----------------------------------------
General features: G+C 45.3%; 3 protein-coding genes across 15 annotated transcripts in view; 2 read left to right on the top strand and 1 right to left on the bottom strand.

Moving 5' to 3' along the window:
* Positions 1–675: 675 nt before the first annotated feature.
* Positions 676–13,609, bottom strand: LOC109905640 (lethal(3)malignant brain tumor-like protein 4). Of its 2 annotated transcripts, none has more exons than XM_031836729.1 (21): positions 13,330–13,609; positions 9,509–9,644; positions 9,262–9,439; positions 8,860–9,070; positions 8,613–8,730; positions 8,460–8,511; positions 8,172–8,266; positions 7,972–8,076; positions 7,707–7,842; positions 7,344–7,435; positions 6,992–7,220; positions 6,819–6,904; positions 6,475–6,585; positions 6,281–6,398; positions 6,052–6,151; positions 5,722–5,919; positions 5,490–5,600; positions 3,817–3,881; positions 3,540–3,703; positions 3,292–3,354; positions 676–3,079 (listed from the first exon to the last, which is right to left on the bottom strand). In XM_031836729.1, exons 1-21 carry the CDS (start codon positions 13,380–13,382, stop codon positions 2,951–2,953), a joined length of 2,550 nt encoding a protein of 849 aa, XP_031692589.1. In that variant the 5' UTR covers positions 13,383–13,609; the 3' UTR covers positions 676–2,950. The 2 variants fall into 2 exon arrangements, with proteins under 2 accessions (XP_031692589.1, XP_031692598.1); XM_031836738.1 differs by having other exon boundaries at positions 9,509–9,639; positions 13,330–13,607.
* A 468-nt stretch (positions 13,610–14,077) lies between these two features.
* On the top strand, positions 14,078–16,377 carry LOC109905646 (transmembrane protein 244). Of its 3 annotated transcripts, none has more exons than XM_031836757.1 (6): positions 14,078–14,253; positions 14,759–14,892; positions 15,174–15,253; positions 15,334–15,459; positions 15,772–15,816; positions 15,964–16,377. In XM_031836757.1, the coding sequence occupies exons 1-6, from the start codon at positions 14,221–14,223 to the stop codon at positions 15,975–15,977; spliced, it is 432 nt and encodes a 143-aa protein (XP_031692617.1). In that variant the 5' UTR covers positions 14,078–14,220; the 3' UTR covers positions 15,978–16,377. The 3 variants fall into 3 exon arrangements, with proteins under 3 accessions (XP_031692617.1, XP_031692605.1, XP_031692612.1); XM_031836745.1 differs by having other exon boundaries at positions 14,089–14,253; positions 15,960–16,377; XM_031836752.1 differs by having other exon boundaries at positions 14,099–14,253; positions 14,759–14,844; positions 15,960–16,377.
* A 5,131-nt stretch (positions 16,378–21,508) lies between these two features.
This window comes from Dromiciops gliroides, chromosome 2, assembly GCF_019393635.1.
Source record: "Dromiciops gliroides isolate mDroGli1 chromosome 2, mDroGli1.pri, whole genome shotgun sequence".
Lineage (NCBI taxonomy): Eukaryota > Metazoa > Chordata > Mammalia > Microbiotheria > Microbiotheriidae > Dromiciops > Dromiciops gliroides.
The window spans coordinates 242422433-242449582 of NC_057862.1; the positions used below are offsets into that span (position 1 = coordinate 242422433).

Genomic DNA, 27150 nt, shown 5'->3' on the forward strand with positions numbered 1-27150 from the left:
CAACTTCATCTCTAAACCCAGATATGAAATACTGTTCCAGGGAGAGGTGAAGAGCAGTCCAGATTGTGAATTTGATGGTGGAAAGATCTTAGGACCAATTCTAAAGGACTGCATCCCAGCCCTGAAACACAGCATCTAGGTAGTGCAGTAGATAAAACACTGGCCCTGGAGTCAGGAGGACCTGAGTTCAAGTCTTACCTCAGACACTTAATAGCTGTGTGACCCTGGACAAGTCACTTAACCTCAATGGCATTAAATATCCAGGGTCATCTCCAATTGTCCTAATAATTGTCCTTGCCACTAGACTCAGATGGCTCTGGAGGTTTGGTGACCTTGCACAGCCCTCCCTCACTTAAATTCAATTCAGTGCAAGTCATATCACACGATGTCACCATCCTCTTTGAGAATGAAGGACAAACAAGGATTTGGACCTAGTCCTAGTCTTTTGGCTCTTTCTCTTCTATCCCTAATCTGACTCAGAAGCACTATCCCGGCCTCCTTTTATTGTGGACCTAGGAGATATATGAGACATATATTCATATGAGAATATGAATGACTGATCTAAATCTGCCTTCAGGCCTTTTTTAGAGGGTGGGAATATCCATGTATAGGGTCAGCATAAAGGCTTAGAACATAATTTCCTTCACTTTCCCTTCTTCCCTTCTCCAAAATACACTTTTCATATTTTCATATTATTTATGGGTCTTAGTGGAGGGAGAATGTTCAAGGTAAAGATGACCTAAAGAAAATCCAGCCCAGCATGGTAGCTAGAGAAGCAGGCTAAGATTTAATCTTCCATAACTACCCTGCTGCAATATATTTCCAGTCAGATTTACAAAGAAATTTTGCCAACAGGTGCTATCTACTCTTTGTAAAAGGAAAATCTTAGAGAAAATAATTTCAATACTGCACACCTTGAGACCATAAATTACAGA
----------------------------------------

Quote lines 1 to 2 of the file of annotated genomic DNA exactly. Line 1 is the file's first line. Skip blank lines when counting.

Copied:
General features: G+C 45.3%; 3 protein-coding genes across 15 annotated transcripts in view; 2 read left to right on the top strand and 1 right to left on the bottom strand.

Moving 5' to 3' along the window: